Bee Swarms

Honey Bee Swarm

When Honey Bees swarm they initially form a clump of bees hanging off something suitable such as pergolas, tree branches, hedges, lamp posts and other street furniture, walls or even sometimes cars and bicycles.

At this stage the colony is headed by a queen that is either mated or a virgin and a large number of worker bees, from a few thousand to 20,000+ depending on the size of colony they came from.

This is the time Beekeepers find collecting them the easiest and they will collect them in a container, depending on the size of the swarm, either some sort of box or skep. The bees are then left on site until early evening when all the flying bees are back and they can all be taken away together. Sometimes due to where the swarm occurs this is not possible and they are taken straight away. The bees are normally quite docile and tend not to sting so it is safe for people to walk past. If not collected the bees will find themselves a new home, this can be somewhere like a hollow tree or chimneys/house soffits -not ideal for the house owner and difficult for the beekeeper to collect.


Wasp Nest

There are two main wasp species that cause problems in the UK. The German Wasp, Vespula Germanica and the Common Wasp, Vespula Vulgaris. German Wasps normally nest in the ground or in bushes, whereas the Common Wasp is more often found within structures created by man however, is also found in the ground and bushes. Dealing with wasp nests can be dangerous as they can sting multiple times unlike the bee and will attack anyone that ventures too near to their nest. A nest begins life the size of a small ball and after several months of growth the nest can get as big as several beach balls clumped together.

Beekeepers are not able to deal with Wasps as they tend to need to be exterminated and Beekeepers are not licensed to do this. Contact a pest control company or the Local Council.

Wasps have benefits to nature, they eat green and black fly helping gardeners and farmers.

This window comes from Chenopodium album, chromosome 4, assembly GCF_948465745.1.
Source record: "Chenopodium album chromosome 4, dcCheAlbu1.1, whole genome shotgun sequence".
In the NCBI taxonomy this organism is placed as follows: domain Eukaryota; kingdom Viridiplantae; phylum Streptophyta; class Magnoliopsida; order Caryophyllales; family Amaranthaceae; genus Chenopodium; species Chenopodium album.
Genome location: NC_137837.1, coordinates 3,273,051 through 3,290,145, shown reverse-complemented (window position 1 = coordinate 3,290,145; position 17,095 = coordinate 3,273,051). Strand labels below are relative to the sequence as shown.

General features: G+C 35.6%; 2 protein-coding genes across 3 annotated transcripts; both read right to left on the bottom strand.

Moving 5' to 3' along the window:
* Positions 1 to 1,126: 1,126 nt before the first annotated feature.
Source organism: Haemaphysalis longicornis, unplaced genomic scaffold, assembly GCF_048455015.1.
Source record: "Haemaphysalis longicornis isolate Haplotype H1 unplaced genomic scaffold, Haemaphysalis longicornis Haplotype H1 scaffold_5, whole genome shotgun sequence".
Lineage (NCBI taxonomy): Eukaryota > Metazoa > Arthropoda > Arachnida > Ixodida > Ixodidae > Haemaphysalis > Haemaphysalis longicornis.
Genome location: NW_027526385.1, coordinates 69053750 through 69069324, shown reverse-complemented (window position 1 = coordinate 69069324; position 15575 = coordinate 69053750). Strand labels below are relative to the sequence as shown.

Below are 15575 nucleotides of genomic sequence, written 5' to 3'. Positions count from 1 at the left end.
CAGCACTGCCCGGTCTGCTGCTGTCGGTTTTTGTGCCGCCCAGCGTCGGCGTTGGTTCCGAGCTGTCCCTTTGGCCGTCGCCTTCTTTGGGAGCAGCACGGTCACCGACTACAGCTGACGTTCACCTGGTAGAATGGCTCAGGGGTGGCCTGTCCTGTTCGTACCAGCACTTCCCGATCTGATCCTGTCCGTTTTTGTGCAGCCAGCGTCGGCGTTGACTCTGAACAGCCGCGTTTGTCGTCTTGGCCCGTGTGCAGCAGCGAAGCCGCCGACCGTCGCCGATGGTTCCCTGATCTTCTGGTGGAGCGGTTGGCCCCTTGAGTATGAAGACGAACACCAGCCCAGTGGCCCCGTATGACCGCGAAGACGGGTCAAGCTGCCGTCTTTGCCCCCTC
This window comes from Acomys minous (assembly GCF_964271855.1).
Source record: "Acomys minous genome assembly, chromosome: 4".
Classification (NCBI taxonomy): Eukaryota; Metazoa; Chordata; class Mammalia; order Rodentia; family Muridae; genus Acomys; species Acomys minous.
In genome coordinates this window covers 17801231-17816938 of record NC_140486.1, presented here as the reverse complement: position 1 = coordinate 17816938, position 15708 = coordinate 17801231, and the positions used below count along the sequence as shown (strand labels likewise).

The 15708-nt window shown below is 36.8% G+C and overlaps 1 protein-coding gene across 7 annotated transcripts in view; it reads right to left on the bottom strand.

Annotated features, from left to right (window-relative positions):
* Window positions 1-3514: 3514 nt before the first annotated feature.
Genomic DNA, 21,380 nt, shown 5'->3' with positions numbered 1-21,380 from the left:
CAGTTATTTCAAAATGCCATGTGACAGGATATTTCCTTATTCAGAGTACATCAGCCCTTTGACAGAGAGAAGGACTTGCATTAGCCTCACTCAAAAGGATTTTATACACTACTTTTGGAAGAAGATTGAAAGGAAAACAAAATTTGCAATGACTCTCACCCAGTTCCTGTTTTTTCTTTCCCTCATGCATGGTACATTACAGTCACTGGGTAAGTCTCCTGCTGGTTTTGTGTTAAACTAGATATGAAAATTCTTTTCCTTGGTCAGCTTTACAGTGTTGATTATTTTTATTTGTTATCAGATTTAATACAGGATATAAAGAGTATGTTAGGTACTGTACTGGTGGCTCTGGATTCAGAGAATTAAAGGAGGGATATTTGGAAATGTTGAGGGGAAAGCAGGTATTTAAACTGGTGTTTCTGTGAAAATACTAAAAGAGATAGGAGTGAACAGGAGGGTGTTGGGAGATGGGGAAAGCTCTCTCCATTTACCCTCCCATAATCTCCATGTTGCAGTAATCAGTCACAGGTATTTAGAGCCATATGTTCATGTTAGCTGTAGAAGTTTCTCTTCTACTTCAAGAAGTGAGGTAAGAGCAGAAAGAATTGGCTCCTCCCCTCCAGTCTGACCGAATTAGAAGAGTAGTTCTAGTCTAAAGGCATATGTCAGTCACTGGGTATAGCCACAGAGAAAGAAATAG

Bumble Bee Nest

Nest sites vary between species, the more common preferring dry, dark cavities such as lofts, bird boxes, others prefer to nest in trees and bushes whilst others nest underground, all however avoid direct sunlight as that could cause overheating. Generally, the nest size is smaller than that of a Honey Bee nor is it organised into hexagonal combs but rather messily clustered together. Bumble Bees absorb heat from the weakest of sunlight due to their thicker insulation and therefore are active when Honey Bees will stay within the hive. Bumble Bees are social insects, forming colonies with a Queen, with the exception of the Cuckoo Bumble Bee, that invades nests killing the resident Queen and laying her own eggs.
As with wasps the nests break down in the autumn and the queens go on to hibernate.
For more information contact the Bumble Bee Conservation.

Hornet Nest

Often people fear the Hornet even more than they do wasps, probably due to its size. They are also branded as being an aggressive species with a dangerous and very painful sting.

Hornets build communal nests by chewing wood to make a papery pulp. Each nest has one queen, who lays eggs and is attended by workers.

Most species make exposed nests in trees and shrubs, but some (Vespa Orientalis) build their nests underground or in other cavities.

Nests die over the winter, with lone Queens hibernating in leaf litter or other insulated material until the Spring.

Beekeepers are unable to assist with the removal of Hornet nests.

Please see below for information on the Asian Hornet and identification sheet.

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